Definition: Any device that produces voltage output continuously is known as a voltage source.
There are two types of voltage sources,
- Direct voltage source
- Alternating voltage source
Direct voltage source
As the name implies, a direct voltage source continuously produces direct voltage output. Typical examples are batteries and DC generators.
An important characteristic of a direct voltage source is that it maintains the same polarity of the output voltage i.e. positive and negative terminals remain the same.
When load resistance RL, is connected across such a source, current flows from positive terminal to negative terminal via the load. This current is the conventional current however the flow of electrons are in the opposite direction.
This is called direct current because it has just one direction. The current has one direction as the source maintains the same polarity of output voltage. The opposition to load current inside the DC source is known as internal resistance Ri.
The equivalent circuit of a DC source is the generated emf Eg, in series with internal resistance Ri , of the source as shown in the figure.
Load Current I = Eg / ( RL + Ri )
Terminal Voltage V = Eg – I Ri or I RL
Alternating Voltage Source
A device which produces alternating voltage output continuously is known as alternating voltage source. Example of ac voltage source is an Alternator.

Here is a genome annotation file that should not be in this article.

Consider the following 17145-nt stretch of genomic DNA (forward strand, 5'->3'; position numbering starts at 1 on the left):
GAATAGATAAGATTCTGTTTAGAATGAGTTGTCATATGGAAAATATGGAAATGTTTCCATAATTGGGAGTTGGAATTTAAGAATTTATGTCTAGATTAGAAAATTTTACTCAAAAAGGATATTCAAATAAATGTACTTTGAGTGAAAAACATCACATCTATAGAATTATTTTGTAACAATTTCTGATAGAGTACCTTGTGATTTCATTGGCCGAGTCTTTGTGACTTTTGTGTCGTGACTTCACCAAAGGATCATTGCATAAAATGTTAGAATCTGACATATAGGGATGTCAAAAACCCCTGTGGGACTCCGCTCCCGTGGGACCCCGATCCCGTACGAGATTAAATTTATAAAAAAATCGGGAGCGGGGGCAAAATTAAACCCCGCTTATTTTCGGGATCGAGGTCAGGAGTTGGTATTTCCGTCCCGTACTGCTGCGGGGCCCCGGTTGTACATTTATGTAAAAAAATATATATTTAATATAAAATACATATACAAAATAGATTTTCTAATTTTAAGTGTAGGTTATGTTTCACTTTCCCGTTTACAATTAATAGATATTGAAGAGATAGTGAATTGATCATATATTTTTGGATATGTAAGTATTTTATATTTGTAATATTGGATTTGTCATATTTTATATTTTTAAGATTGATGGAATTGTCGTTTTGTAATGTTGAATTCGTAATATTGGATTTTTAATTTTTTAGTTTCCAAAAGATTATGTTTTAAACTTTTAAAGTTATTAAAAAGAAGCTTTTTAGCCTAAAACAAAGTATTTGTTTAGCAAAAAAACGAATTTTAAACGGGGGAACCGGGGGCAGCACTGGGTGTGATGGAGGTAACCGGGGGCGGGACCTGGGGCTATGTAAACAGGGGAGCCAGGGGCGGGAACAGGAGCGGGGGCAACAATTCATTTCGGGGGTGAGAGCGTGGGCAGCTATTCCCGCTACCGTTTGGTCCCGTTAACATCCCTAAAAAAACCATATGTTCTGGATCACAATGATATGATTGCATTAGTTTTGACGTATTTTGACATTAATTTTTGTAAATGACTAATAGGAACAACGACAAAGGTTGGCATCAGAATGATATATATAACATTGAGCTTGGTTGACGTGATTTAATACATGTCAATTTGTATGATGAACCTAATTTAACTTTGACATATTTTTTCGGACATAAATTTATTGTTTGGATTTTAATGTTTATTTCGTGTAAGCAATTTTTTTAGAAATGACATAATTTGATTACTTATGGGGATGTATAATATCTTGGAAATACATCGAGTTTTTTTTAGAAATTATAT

An important characteristic of alternating voltage source is that it periodically reverses the polarity of the output voltage. When load impedance ZL is connected across such a source, current flows through the circuit that periodically reverses in direction. This is called alternating current.
The opposition to load current inside the AC source called its internal impedance Zi . The equivalent circuit of an AC source is the generated e.m.f. Eg (rms) in series with internal impedance Zi of the source as shown in the figure above.
The equivalent circuit of an AC source can be drawn as below.
From the images, it is clear that,
Load Current I (rms) = Eg / ( ZL + Zi )
Terminal Voltage V = (Eg – I Zi ) or I ZL
(Vector difference since AC quantities are vector quantities)
Constant Voltage Source
The term constant voltage source refers to a voltage source whose internal impedance is very low in comparison to the load impedance.
In such a case, the output voltage nearly remains the same when load current changes.